A research team led by graduate student researcher Shannon Hagertyand Paul Dijkstra, biological sciences associate research professor, measured two key characteristics of soil microbes that determine their role in the soil carbon cycle: how efficiently they use carbon to grow and how long they live. “Higher temperatures make microbes grow faster, but they also die faster,” said Hagerty, who conducted the research as part of her master’s degree and was lead author on the study.

Soil microbes consume organic carbon compounds in soil, use some of it to make more microbes and release the rest to the atmosphere as carbon dioxide. The efficiency with which microbes use their food to make new microbes affects how much carbon remains in soil, and how much is released back to the atmosphere. The accepted idea before this study was that microbes would become less efficient at warmer temperatures.

The scientists incubated soil from a peatland and a forest in Minnesota at different temperatures and measured the efficiency with which microbes grew. They used a new method to measure microbial efficiency: they added small amounts of sugar and tracked how individual atoms in this sugar were turned into carbon dioxide.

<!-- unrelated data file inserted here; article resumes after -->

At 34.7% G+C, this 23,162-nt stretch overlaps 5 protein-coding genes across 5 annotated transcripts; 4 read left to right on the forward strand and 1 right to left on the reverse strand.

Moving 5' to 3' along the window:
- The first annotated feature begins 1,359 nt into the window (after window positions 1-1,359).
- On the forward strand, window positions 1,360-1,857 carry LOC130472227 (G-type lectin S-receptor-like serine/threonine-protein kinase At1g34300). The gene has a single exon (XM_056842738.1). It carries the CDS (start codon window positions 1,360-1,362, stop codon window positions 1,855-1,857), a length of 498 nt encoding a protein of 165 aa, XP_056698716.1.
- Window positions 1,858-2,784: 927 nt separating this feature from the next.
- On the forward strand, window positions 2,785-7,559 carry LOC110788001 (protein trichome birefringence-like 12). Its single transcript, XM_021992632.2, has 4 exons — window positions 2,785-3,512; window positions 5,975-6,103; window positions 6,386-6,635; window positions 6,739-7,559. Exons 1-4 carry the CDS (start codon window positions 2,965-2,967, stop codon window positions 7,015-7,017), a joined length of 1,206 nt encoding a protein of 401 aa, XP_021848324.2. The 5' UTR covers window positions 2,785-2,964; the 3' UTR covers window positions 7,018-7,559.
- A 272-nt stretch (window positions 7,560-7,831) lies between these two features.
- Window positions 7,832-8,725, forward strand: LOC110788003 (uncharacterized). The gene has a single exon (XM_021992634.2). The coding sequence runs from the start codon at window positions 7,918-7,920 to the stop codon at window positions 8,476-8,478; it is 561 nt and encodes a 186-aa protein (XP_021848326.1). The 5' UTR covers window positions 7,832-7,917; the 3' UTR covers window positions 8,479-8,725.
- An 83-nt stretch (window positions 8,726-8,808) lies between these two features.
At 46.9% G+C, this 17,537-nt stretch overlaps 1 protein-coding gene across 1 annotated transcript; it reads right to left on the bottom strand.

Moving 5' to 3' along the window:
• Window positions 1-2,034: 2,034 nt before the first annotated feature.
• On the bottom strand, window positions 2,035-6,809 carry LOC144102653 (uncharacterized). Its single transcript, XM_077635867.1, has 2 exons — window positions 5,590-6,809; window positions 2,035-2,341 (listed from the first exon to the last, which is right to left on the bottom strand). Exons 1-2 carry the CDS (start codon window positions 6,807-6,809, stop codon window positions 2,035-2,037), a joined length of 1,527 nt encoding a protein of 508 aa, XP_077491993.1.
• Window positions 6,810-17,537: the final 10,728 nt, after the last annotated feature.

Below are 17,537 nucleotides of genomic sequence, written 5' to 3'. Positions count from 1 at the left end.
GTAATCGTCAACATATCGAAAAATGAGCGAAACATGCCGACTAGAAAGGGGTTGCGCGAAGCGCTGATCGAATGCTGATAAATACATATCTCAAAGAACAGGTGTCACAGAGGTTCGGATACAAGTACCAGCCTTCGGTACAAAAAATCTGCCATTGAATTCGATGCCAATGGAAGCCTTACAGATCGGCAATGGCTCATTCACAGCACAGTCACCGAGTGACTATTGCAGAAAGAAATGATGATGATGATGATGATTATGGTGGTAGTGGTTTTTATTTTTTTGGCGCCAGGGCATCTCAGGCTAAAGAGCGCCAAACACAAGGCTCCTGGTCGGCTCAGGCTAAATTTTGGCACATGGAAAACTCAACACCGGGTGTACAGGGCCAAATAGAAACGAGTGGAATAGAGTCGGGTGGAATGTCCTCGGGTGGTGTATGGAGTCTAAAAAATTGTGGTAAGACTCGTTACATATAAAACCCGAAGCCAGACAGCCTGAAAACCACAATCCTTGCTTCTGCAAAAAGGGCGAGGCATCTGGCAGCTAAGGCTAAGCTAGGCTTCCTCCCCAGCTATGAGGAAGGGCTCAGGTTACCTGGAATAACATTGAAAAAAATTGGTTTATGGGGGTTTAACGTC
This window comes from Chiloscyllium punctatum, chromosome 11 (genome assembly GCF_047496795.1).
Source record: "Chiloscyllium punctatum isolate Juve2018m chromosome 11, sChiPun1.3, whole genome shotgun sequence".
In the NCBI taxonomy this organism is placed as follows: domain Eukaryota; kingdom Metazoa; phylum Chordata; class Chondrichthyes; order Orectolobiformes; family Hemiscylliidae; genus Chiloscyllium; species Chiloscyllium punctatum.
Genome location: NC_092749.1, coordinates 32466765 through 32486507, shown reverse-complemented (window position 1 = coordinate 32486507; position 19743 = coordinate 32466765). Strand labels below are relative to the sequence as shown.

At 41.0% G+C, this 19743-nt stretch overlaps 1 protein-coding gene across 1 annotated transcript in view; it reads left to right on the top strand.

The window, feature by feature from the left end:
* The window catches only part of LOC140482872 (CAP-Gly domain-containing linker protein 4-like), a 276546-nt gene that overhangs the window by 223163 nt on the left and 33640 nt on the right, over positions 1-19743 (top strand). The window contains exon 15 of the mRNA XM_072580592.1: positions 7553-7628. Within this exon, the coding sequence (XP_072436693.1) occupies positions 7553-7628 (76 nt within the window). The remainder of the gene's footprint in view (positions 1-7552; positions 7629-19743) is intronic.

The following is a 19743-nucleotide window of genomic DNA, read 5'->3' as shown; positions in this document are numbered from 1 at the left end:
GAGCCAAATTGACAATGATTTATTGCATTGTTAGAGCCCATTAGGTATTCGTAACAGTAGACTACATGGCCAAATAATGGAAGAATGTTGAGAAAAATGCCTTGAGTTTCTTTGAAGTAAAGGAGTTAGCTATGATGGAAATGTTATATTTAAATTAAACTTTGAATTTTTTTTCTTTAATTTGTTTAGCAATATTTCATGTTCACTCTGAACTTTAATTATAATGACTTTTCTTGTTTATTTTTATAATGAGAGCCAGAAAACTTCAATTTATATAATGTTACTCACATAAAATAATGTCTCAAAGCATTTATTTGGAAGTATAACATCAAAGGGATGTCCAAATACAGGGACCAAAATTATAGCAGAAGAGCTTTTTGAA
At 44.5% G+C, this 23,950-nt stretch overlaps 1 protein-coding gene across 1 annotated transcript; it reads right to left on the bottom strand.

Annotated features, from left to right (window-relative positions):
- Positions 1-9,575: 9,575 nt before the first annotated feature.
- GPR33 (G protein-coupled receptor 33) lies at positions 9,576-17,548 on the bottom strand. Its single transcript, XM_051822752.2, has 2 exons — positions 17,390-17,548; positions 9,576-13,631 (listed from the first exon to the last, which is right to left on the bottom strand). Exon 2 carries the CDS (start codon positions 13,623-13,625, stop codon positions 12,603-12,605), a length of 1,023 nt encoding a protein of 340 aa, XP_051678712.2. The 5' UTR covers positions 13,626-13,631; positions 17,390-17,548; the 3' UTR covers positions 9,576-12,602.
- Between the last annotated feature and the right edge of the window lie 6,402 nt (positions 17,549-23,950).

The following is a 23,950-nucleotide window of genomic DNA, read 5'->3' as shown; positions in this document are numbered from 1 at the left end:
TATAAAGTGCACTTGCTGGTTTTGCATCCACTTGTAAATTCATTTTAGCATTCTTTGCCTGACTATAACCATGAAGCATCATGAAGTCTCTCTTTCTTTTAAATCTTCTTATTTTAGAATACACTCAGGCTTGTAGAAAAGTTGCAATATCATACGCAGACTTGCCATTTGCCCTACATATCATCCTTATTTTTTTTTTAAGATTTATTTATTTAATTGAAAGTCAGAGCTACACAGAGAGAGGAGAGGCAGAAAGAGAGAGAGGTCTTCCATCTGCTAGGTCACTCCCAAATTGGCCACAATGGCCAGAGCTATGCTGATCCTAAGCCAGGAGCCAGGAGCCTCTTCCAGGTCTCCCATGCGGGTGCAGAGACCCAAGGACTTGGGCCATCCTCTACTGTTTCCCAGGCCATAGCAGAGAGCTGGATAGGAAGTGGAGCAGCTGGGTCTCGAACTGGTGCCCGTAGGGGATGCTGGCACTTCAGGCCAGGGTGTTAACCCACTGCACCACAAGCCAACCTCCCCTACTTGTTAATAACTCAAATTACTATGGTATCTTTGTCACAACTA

“Microbes process sugars in similar ways as we do,” says Paul Dijkstra. “We know very well how these processes work in laboratory studies, and can predict which carbon atoms in sugar molecules end up as carbon dioxide, and which are used to build new microbes. We applied this knowledge to the microbes living in soil.”

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Fundamentals of Seed Production

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Field Day: Fundamentals of Seed Production

Date: Wednesday, September 24, 2014

Time: 1:00pm – 4:00 pm

Location: Guelph Centre for Urban Organic Farming

Cost: Pay what you can :)

Come tour the Guelph Centre for Urban Organic Farming, to learn how to grow and plan for seed production into a market gardenMartha Gay Scroggins will lead the workshop to teach the fundamentals of seed-saving in market gardens and share strategies on how to efficiently plan for seeds in your market garden operation.